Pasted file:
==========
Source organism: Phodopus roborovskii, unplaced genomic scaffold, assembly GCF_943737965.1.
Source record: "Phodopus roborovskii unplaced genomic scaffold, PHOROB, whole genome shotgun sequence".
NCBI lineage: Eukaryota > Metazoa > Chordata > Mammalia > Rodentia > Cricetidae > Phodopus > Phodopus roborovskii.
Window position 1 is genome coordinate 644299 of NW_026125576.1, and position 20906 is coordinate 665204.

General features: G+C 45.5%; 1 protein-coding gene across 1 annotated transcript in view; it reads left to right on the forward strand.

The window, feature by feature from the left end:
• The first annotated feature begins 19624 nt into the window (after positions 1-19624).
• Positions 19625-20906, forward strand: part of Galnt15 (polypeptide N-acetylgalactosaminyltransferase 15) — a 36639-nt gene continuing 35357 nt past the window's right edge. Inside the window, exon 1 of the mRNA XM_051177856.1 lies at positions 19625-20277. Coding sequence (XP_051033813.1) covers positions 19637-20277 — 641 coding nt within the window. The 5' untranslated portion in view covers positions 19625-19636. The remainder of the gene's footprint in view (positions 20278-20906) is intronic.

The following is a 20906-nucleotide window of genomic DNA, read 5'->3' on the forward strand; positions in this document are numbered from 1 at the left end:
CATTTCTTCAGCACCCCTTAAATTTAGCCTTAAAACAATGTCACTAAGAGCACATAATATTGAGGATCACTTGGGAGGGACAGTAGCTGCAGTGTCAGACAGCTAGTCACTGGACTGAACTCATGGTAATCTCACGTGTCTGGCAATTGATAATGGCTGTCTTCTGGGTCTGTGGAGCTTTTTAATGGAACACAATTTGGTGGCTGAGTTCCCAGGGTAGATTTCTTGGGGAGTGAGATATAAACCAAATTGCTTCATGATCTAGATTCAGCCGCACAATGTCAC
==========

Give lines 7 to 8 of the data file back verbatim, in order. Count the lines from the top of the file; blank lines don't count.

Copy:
• The first annotated feature begins 19624 nt into the window (after positions 1-19624).
• Positions 19625-20906, forward strand: part of Galnt15 (polypeptide N-acetylgalactosaminyltransferase 15) — a 36639-nt gene continuing 35357 nt past the window's right edge. Inside the window, exon 1 of the mRNA XM_051177856.1 lies at positions 19625-20277. Coding sequence (XP_051033813.1) covers positions 19637-20277 — 641 coding nt within the window. The 5' untranslated portion in view covers positions 19625-19636. The remainder of the gene's footprint in view (positions 20278-20906) is intronic.